Changes in the IP Law go hand in hand with the strengthening of the BPTO
After 25 years, the Industrial Property Law needs to be modernized and there are many articles to be revised, pointed out Judge Márcia Maria Nunes de Barros, from the 13th Federal Court of Rio de Janeiro, Professor Enzo Baiocchi, from UFRJ, and the representative of the Brazilian Ministry of Economy Felipe Augusto Machado. They spoke at the closing plenary of the congress “25 years of the Brazilian IPL and its Modernization”, also attended by the President of ABPI, Luiz Edgard Montaury Pimenta, and the Vice President, Gabriel Leonardos.
“It is clear that IP legislation needs to be improved, but it has many positive aspects that can eventually be improved”, said the judge, adding, however, that no legislative change will be beneficial without a strong BPTO. “As long as we do not empower the BPTO and invest in its autonomy, we will not have a strong IP system in Brazil”.
For the judge, several articles of the Law need to be improved, and she pointed out that the major IP issues, especially in the area of patents, have already been the object of many legal discussions or are being judged. As examples, she cited the Sole Paragraph of Article 40 of the Brazilian IPL, which extends the patent’s validity period in case of BPTO’s delay; Articles 230 and 231 on pipeline patents, which were the object of a Direct Action of Unconstitutionality; and Anvisa’s (National Health and Surveillance Agency) Prior Consent, which was recently judged by the STJ (Superior Court of Justice), still without a final decision.
The magistrate concluded her presentation with the suggestion that a virtual court specializing in Intellectual Property be created. Following the model of the Justice 4.0 Centers implemented by the National Council of Justice CNJ), all processes in the IP area would converge to this instance, both relating to federal and state decisions. “I believe that this would contribute a lot to the qualification, speed, security, and strengthening of the system”, she explained.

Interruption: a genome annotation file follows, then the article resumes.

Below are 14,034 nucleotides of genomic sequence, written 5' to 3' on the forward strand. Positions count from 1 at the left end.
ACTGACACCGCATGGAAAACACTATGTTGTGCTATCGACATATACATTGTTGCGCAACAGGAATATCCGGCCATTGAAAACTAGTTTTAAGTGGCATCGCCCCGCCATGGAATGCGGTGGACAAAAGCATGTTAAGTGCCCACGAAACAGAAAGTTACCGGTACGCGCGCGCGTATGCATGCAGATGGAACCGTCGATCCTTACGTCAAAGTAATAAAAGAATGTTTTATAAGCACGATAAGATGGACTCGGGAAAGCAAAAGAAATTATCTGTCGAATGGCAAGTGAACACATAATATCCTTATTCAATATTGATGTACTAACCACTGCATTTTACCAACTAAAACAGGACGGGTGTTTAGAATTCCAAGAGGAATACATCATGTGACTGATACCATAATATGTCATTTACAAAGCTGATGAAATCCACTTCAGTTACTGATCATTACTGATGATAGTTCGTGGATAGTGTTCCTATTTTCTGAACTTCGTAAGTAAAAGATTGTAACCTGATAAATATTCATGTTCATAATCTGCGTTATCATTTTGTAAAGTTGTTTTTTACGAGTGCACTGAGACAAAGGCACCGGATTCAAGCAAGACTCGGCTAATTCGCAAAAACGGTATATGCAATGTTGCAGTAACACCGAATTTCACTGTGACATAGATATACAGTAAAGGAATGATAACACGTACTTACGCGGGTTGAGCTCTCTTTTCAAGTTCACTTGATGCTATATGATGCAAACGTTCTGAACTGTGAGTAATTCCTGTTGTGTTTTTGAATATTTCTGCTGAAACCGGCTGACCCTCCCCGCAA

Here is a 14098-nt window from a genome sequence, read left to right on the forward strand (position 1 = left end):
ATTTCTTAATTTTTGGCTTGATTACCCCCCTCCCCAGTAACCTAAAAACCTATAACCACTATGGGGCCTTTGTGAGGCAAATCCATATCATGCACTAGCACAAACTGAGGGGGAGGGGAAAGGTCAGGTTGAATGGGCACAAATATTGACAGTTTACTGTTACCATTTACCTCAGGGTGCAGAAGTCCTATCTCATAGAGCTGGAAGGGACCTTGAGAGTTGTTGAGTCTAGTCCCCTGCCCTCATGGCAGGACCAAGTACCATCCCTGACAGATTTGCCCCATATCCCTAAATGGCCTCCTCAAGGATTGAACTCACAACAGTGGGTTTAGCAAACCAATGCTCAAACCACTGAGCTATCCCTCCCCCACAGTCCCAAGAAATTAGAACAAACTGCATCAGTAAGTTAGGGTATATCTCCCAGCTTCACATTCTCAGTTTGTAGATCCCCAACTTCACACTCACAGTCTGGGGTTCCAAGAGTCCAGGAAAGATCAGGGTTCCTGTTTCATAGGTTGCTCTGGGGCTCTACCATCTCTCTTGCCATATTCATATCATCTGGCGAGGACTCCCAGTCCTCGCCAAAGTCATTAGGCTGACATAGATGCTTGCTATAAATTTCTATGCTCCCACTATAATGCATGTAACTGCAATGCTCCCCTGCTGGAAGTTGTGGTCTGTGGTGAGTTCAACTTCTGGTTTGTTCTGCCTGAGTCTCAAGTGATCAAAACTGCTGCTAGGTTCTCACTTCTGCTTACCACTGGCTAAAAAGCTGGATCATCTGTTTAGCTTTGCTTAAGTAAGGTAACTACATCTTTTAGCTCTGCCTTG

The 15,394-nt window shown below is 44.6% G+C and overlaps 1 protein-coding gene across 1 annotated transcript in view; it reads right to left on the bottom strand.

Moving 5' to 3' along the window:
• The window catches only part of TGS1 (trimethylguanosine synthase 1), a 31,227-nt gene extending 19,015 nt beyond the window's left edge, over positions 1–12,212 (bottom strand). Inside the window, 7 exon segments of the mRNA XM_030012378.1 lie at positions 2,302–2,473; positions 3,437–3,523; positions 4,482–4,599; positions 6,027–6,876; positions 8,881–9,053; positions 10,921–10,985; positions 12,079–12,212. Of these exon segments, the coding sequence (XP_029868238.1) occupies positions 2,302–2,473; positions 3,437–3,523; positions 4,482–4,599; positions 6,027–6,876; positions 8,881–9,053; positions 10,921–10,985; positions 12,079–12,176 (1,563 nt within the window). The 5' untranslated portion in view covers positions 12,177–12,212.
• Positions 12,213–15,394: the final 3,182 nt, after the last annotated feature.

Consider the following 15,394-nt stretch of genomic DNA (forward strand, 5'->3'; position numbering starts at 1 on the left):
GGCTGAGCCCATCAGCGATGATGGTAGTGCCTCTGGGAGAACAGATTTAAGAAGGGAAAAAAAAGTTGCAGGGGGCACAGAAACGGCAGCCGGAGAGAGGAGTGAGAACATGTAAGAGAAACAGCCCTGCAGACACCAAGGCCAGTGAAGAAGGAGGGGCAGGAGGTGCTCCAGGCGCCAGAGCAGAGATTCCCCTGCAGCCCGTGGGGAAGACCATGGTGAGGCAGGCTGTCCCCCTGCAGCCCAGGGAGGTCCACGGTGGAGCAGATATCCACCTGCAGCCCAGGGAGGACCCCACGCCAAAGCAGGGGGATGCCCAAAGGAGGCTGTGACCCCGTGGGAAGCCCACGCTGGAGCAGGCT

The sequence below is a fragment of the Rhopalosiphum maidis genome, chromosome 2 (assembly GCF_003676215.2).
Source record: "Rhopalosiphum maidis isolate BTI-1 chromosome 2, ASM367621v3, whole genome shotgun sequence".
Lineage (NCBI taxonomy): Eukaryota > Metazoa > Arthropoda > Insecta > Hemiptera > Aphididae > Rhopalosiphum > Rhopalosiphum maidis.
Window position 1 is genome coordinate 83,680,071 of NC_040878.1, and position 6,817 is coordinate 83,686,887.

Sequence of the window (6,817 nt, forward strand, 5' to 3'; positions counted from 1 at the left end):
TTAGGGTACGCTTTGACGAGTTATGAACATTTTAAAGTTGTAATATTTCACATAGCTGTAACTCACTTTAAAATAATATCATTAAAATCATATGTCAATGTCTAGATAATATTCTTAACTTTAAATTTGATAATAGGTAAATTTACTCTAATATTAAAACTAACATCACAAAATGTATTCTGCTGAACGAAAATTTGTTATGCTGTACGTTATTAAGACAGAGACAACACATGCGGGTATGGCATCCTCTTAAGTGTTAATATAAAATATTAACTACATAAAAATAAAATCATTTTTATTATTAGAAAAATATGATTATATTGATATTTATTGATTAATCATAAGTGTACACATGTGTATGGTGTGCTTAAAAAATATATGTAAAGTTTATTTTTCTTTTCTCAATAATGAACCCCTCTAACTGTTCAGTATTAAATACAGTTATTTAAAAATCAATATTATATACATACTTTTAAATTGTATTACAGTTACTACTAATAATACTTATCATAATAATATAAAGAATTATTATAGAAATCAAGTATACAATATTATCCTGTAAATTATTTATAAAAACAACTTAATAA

Professor Baiocchi focused his presentation on the proposal to modernize Art.125 of the Brazilian IPL, which, he argued, “has not been showing satisfactory results”. He proposed a change in the text that contemplates the inclusion in a “clear and precise manner” of new concession requirements, the regulation of the timing of recognition of high renown, and discarded the need to grant registration for special protection. Finally, he questioned the incorporation of Article 16.3 of TRIPs which, in his view, was not implemented by Brazil.
The representative of the Brazilian Ministry of Economy addressed aspects of the Brazilian IPL but stressed that they are not finished proposals. “We do not have any concrete positioning, as we are just bringing here some points that we think could be the object of further reflection”.
Among the issues brought up is Bill 143/2019, which determines that the resources generated by the BPTO will not be subject to cost containment. On the agenda for the discussion on updating the Brazilian IPL are articles that deal with computer programs, patents created by artificial intelligence, highly renowned sound and scent marks, geographical indications, protection of detachable parts and pieces in the auto parts sector, and trade secrets.